With regards to any easement in H&S it is very unlikely because the legal system and the compensation culture have firmly become embedded in saftey management. The more ridiculous stories have their roots within a framework where companies, local authorities, organisations, etc, etc are so scared of being sued that they operate an avoid if at all possible approach.

    Unfortunately the public themselves have created this situation with their avarice and demands for punishment against anyone who is perceived by them to be "in the wrong". There is no such condition as absolute safety yet this is what the legal system and ambulance chasing lawyers preach.
     
  9. DaveNewcastle

    DaveNewcastle Established Member Fares Advisor

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    I must say that I agree, strongly, with that summary, OT.
    This is what I refer to as risk-aversion. It no longer matters to any Operator whether it is a safety hazard or a commercial hazard. The risk is costed and prevention against both is treated equally. If its likely to lead to costly complaints, then we'll not risk offering the service.
    [To be fair to the rail industry, just the same culture seems to have developed in the education and health care sectors (and probably Local Authorities in general). Hospital beds are unavailable to those in need while they are occupied by healthy patients recovering from world-class surgery but who may sue for the slightest inconvenience in the subsequent days].
    The rail industry has been 'forced' into deploying increasing proportions of its resources into risk-mitigation rather than into physical 'improvements'.

    Quite agree. What has annoyed me on this forum recently has been posts by passengers 'outraged' by trivial inconveniences (while they enjoy the magnificent convenience of being conveyed by rail on a regular basis) but whose outrage (e.g. lack of seats) and complaint culture is only going to lead to the only thing a risk-averse culture can do in response: a further loss of service as trains with apparently minor failings (lack of reservations, lack of access, lack of catering, lack of capacity) are taken out of service and pushed into the realm of the consumer complaint.

    The more consumers complain, then the more they get to complain about. And in the process, we all suffer.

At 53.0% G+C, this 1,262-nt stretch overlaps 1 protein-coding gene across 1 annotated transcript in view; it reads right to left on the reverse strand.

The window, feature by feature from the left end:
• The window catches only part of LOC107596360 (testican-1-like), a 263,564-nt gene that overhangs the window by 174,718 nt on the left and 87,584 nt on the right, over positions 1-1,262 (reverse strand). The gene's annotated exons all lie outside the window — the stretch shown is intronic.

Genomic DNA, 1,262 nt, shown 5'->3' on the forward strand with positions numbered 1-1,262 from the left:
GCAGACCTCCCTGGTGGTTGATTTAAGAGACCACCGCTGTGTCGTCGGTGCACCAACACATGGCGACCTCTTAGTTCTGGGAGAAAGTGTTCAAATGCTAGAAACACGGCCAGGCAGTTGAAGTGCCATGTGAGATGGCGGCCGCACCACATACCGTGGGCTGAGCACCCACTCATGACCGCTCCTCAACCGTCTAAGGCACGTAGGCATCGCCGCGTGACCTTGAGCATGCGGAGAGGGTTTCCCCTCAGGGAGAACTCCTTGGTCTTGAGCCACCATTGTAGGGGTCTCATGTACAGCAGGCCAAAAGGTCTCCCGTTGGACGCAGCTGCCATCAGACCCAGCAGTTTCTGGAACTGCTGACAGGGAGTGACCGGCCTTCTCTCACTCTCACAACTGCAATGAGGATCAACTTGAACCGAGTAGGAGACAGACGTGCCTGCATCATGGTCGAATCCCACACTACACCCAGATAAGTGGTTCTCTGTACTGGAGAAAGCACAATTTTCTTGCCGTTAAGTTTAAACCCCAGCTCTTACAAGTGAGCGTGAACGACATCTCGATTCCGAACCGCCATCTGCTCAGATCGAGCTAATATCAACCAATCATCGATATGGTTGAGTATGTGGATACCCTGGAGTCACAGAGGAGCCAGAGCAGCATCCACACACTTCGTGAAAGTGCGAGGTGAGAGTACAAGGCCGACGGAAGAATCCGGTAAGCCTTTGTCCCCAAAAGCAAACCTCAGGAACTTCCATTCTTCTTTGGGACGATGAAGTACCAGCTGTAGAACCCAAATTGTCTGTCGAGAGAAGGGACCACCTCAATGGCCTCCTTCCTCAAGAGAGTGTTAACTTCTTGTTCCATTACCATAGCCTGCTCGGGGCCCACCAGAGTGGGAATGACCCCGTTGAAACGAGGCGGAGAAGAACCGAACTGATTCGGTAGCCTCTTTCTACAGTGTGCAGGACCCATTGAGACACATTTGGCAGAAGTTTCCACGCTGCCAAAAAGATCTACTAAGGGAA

10. tbtc

    tbtc Veteran Member

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    I agree with you both - the legislation might change, but companies will still be too scared to weaken H&S (as they are frightened of being sued).

    Its not bad H&S legislation, its compensation culture in the courts that is the problem
     
  11. bignosemac

    bignosemac Established Member

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    Do you not mean ORR's Safety Directorate? HMRI ceased to be a couple of years ago.
     
  12. Old Timer

    Old Timer Established Member

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    The title for the Department changed but they are still known as Her Majesty's Railway Inspectors and continue to be known by that title within the Industry.
     
  13. 455driver

    455driver On Moderation

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    As far as this H&S red tape goes, the whole country needs a massive dose of common sense and personal accountability!

    Those "I was walking through reception and the floor was wet" adverts really wind me up, why can she not watch where she is bloody walking! <D<D

    The "oh there isnt a sign saying I cant so it must be allowed" lot need a SCB* round the back of the head as well, and I am allowed to do it because there isnt a sign saying I cant! :lol:

    *Short Circuit Bar.

    Ah that feels better.
     
  14. NSEFAN

    NSEFAN Established Member

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    I agree with you, but as has been said, the compensation culture is well established. I've seen the adverts for no-win-no-fee being shown on childrens' TV channels, a practice which has being going on for years. Is it any wonder people can't take personal responsibility when they've been conditioned that their problems are the fault of others? :roll:

    Health and Safety should be there to enshrine in law a set of rules for safe working and practices. Instead, it is now also used as an easy excuse to avoid potential run-ins with compensation parasites, which is why "elf and safety" is seen as a joke.
     
  15. WatcherZero

    WatcherZero Established Member

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    Im sure there are a few obsolete safety rules in the book however the Conservative Government sees anything which protects the safety or rights of the people as 'harmful red tape'.
     
  16. Old Timer

    Old Timer Established Member

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    Some examples to back this up perhaps ?